By Aaron Reese
The BBB does this thing called “Ad-review.” If we spot a potentially misleading advertisement, we ask the advertiser to prove what they claim. We’ve found that most businesses are not familiar with the nuances of advertising law and frequently don’t even know they’ve done anything wrong before we contact them. They’re just trying to bring attention to their business.
The BBB challenges ads because we want to make sure businesses don’t accidentally get themselves in trouble. The FTC or Attorney General’s office may not have time to deal with every misleading advertising claim, but customers who feel misled because of an ad have the time and the will.
Luckily, the easiest way to avoid most potential problems is also the easiest. Businesses should have prior substantiation for any claim they put in an ad. If businesses need more motivation to have prior substantiation, they should also know it’s the law.
FTC policy states that there is an “underlying legal requirement of advertising substantiation—advertisers and ad agencies must have a reasonable basis for advertising claims before they are disseminated.”
Put simply, it means if you can’t prove it, you can’t say it.
There’s some legalese to decode here, and that’s what we’ll focus on. Businesses need to know what this means for their day-to-day operation. What is a “reasonable basis” and what is required of businesses when they disseminate (publish) ads?
We contact businesses all the time and ask for substantiation of claims. We often find that businesses are surprised when we tell them they need proof of their claims. Not only that, we tell them they should have had it before the advertisement was published. We’ve contacted businesses that assumed what they said is true, but they never bothered to check. Confidence in a statement is not proof of that statement. They need evidence.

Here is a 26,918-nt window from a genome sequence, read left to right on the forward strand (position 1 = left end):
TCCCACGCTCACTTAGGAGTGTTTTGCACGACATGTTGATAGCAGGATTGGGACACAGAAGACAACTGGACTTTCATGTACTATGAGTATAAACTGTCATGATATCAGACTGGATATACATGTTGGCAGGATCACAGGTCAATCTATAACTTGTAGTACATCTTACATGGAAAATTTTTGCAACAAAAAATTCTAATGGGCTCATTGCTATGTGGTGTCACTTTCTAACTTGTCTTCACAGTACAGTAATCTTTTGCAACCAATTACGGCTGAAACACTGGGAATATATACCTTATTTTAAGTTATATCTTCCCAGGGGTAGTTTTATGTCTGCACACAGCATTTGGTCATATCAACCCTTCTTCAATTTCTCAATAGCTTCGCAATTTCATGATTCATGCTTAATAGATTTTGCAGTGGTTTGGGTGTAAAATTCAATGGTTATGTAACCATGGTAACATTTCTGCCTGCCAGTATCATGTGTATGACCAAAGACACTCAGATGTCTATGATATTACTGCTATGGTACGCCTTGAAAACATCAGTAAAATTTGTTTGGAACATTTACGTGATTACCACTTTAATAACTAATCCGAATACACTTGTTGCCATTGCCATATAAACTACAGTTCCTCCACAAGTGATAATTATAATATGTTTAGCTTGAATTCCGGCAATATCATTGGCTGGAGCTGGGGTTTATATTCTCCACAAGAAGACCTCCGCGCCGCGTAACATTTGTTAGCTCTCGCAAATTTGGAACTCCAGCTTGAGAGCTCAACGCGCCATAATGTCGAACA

Businesses sometimes latch onto the word “reasonable” and believe they can say anything they want as long as they believe they’re being reasonable. As we’ve seen with settlement after settlement (So many settlements) with the FTC, that is definitely not the case. When the FTC uses the word “reasonable,” they’re referring to a reasonable expectation of the average customer.
Claims require the appropriate amount of evidence according to what the typical consumer expects.
For the past 30+ years, the FTC, BBB, state attorneys general and other consumer protection agencies have doggedly honed in on the appropriate amount of evidence for different types of claims. That’s what businesses need to know. To make it easier to understand, I’ve broken claims into five tiers according to the level of substantiation required.
Tier 1: Puffery
Businesses will be relieved to hear that some claims require zero evidence. They’re called “puffery” claims. They are so obviously opinionated and subjective that providing evidence would be silly. For instance, a pizza place claiming that it has “the best pizza in the world” is stating an opinion. Opinions don’t require evidence. Usually, if a business says it’s the “best” at something, they’re in the clear (unless they say “best prices,” which we’ll get to later)
Tier 2: Easily verified claims
Some claims are easy to back up, like claiming “low everyday prices.” A comparison between a few competitors’ prices would easily prove that a business’s prices are on the lower end of the price-point spectrum among competitors. Unless the BBB hears rumors of a business price-gouging while it claims “low prices,” we usually don’t bother challenging low price claims. However, in 2016, we did challenge a business that claimed it was selling jewelry at steep discounts, but we couldn’t find a single example of the same jewelry being sold anywhere at a more expensive price.
Tier 3: Proficiency Claims